% -*-Latex-*-
%if False
> module Applications
> import Syntax.PreorderReasoning
> import Data.Vect
> import About
> import Functors
> import Monads
> %default total
> %auto_implicits off
> %access public export
> %hide Prelude.List.last
> DetSys : Type -> Type
> DetSys X = X -> X
> flowDet : {X : Type} -> DetSys X -> Nat -> DetSys X
> flowDet f Z = id
> flowDet f ( S n) = flowDet f n . f
> lastLemma : {A : Type} -> {n : Nat} ->
> (x : A) -> (xs : Vect (S n) A) -> last (x :: xs) = last xs
> lastLemma x (y :: ys) = Refl
%endif
\section{Applications in dynamical systems and control theory}
\label{section:applications}
In this section we discuss applications of the principle of preservation
of extensional equality to dynamical systems and control theory.
%
We have seen in section \ref{section:example} that time discrete
deterministic dynamical systems on a set |X| are functions of type |X -> X|
< DetSys : Type -> Type
< DetSys X = X -> X
and that generalizing this notion to systems with uncertainties leads to
monadic systems
> MonSys : (Type -> Type) -> Type -> Type
> MonSys M X = X -> M X
where |M| is an \emph{uncertainty} monad: |List|, |Maybe|, |Dist|
\citep{10.1017/S0956796805005721}, |SimpleProb|
\citep{2017_Botta_Jansson_Ionescu}, etc.
%
For monadic systems, one can derive a number of general results.
%
One is that every deterministic system can be embedded in a monadic
systems:
> embed : {X : Type} -> {M : Type -> Type} -> Fat.VeriMonadFat M => DetSys X -> MonSys M X
> embed f = pure . f
A more interesting result is that the flow of a monadic system is a monoid morphism from |(Nat, (+), 0)| to |(MonSys M X, (>=>),
pure)|.
%
As discussed in section~\ref{section:example}, |flowMonL <=>
flowMonR| and here we write just |flow|.
%if False
> flow : {M : Type -> Type} -> {X : Type} -> Fat.VeriMonadFat M =>
> MonSys M X -> Nat -> MonSys M X
> flow f Z = pure
> flow f ( S n) = f >=> flow f n
%endif
The two parts of the monoid morphism proof are
> flowLemma1 : {X : Type} -> {M : Type -> Type} -> Fat.VeriMonadFat M =>
> (f : MonSys M X) -> flow f Z <=> pure
>
> flowLemma2 : {X : Type} -> {M : Type -> Type} -> Fat.VeriMonadFat M => {m, n : Nat} ->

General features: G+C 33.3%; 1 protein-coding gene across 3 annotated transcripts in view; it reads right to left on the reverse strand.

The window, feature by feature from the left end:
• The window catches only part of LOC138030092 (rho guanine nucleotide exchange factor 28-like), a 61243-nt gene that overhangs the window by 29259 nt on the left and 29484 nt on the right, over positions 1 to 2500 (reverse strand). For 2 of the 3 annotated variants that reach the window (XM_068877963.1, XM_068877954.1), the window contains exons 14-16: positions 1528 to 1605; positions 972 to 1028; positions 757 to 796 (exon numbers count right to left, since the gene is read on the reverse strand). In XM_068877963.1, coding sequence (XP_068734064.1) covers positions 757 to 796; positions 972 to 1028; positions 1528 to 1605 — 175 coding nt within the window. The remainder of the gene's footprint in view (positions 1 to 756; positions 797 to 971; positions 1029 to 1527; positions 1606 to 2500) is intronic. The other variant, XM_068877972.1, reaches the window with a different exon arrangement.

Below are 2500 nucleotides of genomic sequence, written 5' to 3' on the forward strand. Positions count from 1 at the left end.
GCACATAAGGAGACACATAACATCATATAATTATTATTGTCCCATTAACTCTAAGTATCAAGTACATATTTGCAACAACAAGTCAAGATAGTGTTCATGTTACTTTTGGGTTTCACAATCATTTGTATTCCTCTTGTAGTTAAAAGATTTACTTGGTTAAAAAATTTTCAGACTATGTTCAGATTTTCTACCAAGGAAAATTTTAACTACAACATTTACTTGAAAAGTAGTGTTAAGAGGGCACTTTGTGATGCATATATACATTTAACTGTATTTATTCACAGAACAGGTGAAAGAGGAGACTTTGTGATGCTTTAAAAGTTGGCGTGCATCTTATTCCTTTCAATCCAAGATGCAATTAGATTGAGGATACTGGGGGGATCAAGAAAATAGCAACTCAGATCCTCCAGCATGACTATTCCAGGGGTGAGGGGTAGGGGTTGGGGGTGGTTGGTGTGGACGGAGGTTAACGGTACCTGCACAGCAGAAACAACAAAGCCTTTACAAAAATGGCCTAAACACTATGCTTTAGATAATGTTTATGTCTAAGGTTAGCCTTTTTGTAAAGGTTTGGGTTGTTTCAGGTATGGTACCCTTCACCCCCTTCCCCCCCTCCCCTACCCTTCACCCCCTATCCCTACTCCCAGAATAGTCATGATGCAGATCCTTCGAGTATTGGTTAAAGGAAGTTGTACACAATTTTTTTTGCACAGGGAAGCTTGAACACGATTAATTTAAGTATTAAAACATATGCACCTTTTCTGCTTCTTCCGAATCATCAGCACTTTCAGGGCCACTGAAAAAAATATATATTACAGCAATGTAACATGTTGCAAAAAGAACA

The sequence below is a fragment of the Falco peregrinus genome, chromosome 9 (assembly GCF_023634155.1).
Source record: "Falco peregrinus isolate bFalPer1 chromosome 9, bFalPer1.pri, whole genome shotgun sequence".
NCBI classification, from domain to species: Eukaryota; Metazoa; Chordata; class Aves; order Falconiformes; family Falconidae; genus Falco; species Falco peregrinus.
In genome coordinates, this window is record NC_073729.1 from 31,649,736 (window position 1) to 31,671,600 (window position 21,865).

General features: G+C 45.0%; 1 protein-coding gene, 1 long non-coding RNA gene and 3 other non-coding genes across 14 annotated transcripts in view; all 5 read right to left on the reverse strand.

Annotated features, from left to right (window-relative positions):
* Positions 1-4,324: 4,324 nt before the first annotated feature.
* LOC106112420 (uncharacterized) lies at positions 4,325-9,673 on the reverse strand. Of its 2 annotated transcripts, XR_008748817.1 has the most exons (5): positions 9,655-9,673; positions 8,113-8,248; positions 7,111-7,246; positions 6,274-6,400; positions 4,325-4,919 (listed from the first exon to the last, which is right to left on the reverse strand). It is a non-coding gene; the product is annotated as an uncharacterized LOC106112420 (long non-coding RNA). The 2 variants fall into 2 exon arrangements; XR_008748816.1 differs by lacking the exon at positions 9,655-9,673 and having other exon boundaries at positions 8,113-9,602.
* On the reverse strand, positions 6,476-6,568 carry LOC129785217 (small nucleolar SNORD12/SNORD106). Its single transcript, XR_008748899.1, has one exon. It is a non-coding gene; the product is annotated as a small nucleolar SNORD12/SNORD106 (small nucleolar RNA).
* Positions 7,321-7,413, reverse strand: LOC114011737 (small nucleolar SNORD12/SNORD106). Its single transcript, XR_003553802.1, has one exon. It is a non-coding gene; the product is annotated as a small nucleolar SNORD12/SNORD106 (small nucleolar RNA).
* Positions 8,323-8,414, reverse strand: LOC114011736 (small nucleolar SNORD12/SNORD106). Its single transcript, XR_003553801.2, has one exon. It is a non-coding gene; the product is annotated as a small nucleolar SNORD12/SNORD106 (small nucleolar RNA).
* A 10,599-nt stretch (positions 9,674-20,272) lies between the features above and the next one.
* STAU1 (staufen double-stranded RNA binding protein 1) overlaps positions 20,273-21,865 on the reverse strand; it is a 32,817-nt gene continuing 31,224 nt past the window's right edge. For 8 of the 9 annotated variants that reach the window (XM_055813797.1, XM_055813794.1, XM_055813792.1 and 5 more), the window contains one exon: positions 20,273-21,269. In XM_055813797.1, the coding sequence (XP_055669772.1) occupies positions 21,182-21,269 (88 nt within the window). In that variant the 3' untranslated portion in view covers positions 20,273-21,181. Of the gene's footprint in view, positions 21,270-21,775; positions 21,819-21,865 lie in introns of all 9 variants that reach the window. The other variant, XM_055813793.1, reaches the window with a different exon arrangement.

> (f : MonSys M X) -> flow f (m + n) <=> (flow f m >=> flow f n)
Proving |flowLemma1| is immediate (because |flow f Z = pure|):
> flowLemma1 f = reflEE
%
We prove |flowLemma2| by induction on |m| using the properties from
section \ref{section:monads}: |pure| is a left and right identity of
Kleisli composition and Kleisli composition is associative.
%
The base case is straightforward
> flowLemma2 {m = Z} {n} f x =
> ( flow f (Z + n) x ) ={ Refl }=
> ( flow f n x ) ={ sym (pureLeftIdKleisli (flow f n) x) }=
> ( (pure >=> flow f n) x ) ={ Refl }=
> ( (flow f Z >=> flow f n) x ) QED
but the induction step again relies on Kleisli composition preserving extensional equality.
> flowLemma2 f {m = S l} {n} x =
> ( flow f (S l + n) x ) ={ Refl }=
> ( (f >=> flow f (l + n)) x ) ={ kleisliPresEE f f (flow f (l + n)) (flow f l >=> flow f n)
> reflEE (flowLemma2 f) x }=
> ( (f >=> (flow f l >=> flow f n)) x ) ={ sym (kleisliAssoc f (flow f l) (flow f n) x) }=
> ( ((f >=> flow f l) >=> flow f n) x ) ={ Refl }=
> ( (flow f (S l) >=> flow f n) x ) QED
As seen in section \ref{section:monads}, this follows directly from
the monad ADT and from the preservation of extensional equality for
functors.
\paragraph*{A representation theorem.}
%
Another important result for monadic systems is a representation
theorem: any monadic system |f : MonSys M X| can be represented by
a deterministic system on |M X|. With
> repr : {X : Type} -> {M : Type -> Type} -> Fat.VeriMonadFat M => MonSys M X -> DetSys (M X)
> repr f = id >=> f
% in other symbols: repr f x = x >>= f
%
and for an arbitrary monadic system |f|, |repr f| is equivalent to |f|
in the sense that
% %format (flowDet f n) = f "^{" n "}"
> reprLemma : {X : Type} -> {M : Type -> Type} -> Fat.VeriMonadFat M =>
> (f : MonSys M X) -> (n : Nat) -> repr (flow f n) <=> flowDet (repr f) n
where |flowDet| is the flow of a deterministic system
< flowDet : {X : Type} -> DetSys X -> Nat -> DetSys X
< flowDet f Z = id
< flowDet f ( S n) = flowDet f n . f
As for |flowLemma2|, proving the representation lemma is straightforward
but crucially relies on associativity of Kleisli composition and thus, as
seen in section \ref{section:monads}, on preservation of extensional
equality:
% > reprLemma f Z mx =
% > ( (repr (flow f Z)) mx ) ={ Refl }=
% > ( (id >=> flow f Z) mx ) ={ Refl }=
% > ( (id >=> pure) mx ) ={ Fat.pureRightIdKleisli id mx }=
% > ( id mx ) ={ Refl }=
% > ( flowDet (repr f) Z mx ) QED
> reprLemma f Z mx = Fat.pureRightIdKleisli id mx
> reprLemma f (S m) mx =
> ( repr (flow f (S m)) mx ) ={ Refl }=
> ( (id >=> flow f (S m)) mx ) ={ Refl }=
> ( (id >=> (f >=> flow f m)) mx ) ={ sym (Fat.kleisliAssoc id f (flow f m) mx) }=
> ( ((id >=> f) >=> flow f m) mx ) ={ kleisliLeapfrog (id >=> f) (flow f m) mx }=
> ( (id >=> flow f m) ((id >=> f) mx) ) ={ Refl }=